Accompanied by the Orchestra dell’Accademia Nazionale di Santa Cecilia, Argentine pianist Martha Argerich performs Robert Schumann’s Piano Concerto in A minor, Op. 54, a romantic concerto completed in 1845. Conductor: Antonio Pappano. Recorded live in Rome on November 19, 2012.
The work premiered in Leipzig on January 1, 1846 with one of the most distinguished pianists of the Romantic era, Clara Schumann (13 September 1819 – 20 May 1896), the composers’ wife, playing the solo part. The orchestra was conducted by the work’s dedicatee, Ferdinand Hiller (24 October 1811 – 11 May 1885), the German composer, conductor, writer and music-director.
The concerto is scored for 2 flutes, 2 oboes, 2 clarinets, 2 bassoons, 2 horns, 2 trumpets, timpani, strings, and solo piano.
There are three movements (there is no break between these last two movements – attacca subito).
- Allegro affettuoso (A minor) The piece starts with an energetic strike by strings and timpani, followed by a fierce, descending attack by the piano. The first theme is introduced by the oboe along with wind instruments. The theme is then given to the soloist. Schumann provides great variety with this theme. He first offers it in the A minor key of the piece, then we hear it again in major, and we can also hear small snatches of the tune in a very slow, A flat section. The clarinet is often used against the piano in this movement. Toward the end of the movement, the piano plays a cadenza before the orchestra joins in with one more melody and builds for the exciting finish.
- Intermezzo: Andantino grazioso (F major) The piano and strings open up the piece with a small, delicate tune, which is heard throughout the movement before the cellos and later the other strings finally take the main theme, with the piano mainly used as accompaniment. The movement closes with small glimpses of the first movement’s theme before moving straight into the third movement.
- Allegro vivace (A major) The movement opens with a huge run up the strings while the piano takes the main, A major theme. Schumann shows great color and variety in this movement. The tune is regal, and the strings are noble. Though it is in 3/4 timing, Schumann manipulates it so that the time signature is often ambiguous. (See hemiola.)The piece finishes with a restating of the previous material before finally launching into an exciting finale, and ending with a long timpani roll and a huge chord from the orchestra.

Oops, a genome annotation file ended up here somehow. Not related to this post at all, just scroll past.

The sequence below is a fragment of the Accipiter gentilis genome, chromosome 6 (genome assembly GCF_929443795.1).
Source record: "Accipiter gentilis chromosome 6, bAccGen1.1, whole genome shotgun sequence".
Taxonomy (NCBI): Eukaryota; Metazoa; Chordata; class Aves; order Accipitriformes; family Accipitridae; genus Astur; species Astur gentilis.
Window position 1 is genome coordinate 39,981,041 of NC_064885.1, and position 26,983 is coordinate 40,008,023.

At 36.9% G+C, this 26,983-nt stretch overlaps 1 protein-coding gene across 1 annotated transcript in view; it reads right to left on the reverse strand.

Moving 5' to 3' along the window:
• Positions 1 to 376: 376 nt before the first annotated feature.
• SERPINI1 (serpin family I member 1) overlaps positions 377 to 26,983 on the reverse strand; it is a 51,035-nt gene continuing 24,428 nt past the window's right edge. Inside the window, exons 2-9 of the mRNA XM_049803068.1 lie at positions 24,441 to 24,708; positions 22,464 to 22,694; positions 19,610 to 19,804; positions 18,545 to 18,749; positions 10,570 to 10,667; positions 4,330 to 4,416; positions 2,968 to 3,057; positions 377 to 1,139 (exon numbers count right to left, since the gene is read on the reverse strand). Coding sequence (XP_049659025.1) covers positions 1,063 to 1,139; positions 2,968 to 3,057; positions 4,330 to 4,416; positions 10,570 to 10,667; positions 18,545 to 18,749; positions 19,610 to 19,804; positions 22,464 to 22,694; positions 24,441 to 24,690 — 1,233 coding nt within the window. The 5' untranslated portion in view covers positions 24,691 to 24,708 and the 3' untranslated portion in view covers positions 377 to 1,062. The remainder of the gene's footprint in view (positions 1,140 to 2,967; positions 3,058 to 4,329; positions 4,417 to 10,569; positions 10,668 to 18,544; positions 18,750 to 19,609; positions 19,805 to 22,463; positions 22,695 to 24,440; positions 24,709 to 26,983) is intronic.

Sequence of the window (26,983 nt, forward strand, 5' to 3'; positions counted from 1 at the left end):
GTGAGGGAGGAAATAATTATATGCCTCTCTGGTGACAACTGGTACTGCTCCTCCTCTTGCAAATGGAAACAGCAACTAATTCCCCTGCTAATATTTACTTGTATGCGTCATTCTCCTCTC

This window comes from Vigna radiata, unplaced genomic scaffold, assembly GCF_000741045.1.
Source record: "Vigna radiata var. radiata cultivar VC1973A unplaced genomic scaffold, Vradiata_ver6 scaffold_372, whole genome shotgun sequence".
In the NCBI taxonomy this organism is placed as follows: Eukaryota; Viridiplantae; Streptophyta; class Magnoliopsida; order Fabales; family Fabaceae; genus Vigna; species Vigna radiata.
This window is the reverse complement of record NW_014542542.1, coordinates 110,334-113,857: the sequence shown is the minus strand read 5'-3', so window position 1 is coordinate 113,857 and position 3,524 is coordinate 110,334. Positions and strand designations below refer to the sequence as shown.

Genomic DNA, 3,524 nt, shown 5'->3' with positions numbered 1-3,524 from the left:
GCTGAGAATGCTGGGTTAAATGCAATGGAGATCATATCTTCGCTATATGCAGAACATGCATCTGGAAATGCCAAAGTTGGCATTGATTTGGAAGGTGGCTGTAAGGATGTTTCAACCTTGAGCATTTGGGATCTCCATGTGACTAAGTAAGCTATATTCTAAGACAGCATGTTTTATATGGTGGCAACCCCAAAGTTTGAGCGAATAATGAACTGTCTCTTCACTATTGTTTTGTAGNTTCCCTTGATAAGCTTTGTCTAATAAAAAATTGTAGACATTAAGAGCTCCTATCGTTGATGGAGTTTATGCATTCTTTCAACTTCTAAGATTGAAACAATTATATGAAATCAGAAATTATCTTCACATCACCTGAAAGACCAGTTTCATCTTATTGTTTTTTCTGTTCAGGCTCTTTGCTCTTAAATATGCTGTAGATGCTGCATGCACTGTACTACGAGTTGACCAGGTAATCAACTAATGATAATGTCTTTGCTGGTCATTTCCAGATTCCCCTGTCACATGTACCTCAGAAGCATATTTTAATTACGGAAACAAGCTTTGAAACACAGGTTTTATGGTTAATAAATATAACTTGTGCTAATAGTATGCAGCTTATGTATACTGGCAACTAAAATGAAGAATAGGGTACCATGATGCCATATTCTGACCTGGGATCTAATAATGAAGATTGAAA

Orchestra dell’Accademia Nazionale di Santa Cecilia
The Orchestra dell’Accademia Nazionale di Santa Cecilia (Orchestra of the National Academy of Santa Cecilia) is an Italian symphony orchestra based in Rome. Resident at the Auditorium Parco della Musica, the orchestra primarily performs its Rome concerts in the Auditorium’s Salla Santa Cecilia.
The orchestra was founded in 1908, as the first Italian orchestra to devote itself exclusively to symphonic repertoire. Bernardino Molinari was the orchestra’s first music director, serving from 1912 to 1944. Subsequent music directors included Franco Ferrara (1944–1945), Fernando Previtali (1953–1973), and Igor Markevitch (1973–1975). The orchestra was noted for its recordings of Italian opera for the Decca label with such conductors as Tullio Serafin. Thomas Schippers had been named the next music director to succeed Markevitch, but Schippers died in December 1977, before he could formally assume the post. The music directorship of the orchestra remained vacant until 1983, with the advent of Giuseppe Sinopoli as music director. Sinopoli assisted in restoring the fortunes of the orchestra, and expanded the orchestra’s repertoire to include Mahler and Bruckner. Leonard Bernstein was the honorary president of the orchestra from 1983 until 1990.
Antonio Pappano became the orchestra’s music director in 2005. With Pappano, the orchestra has recorded commercially for EMI. Currently, Yuri Temirkanov has the title of honorary conductor of the orchestra.
- Piano Concerto (Schumann) on wikipedia
- Orchestra dell’Accademia Nazionale di Santa Cecilia on wikipedia
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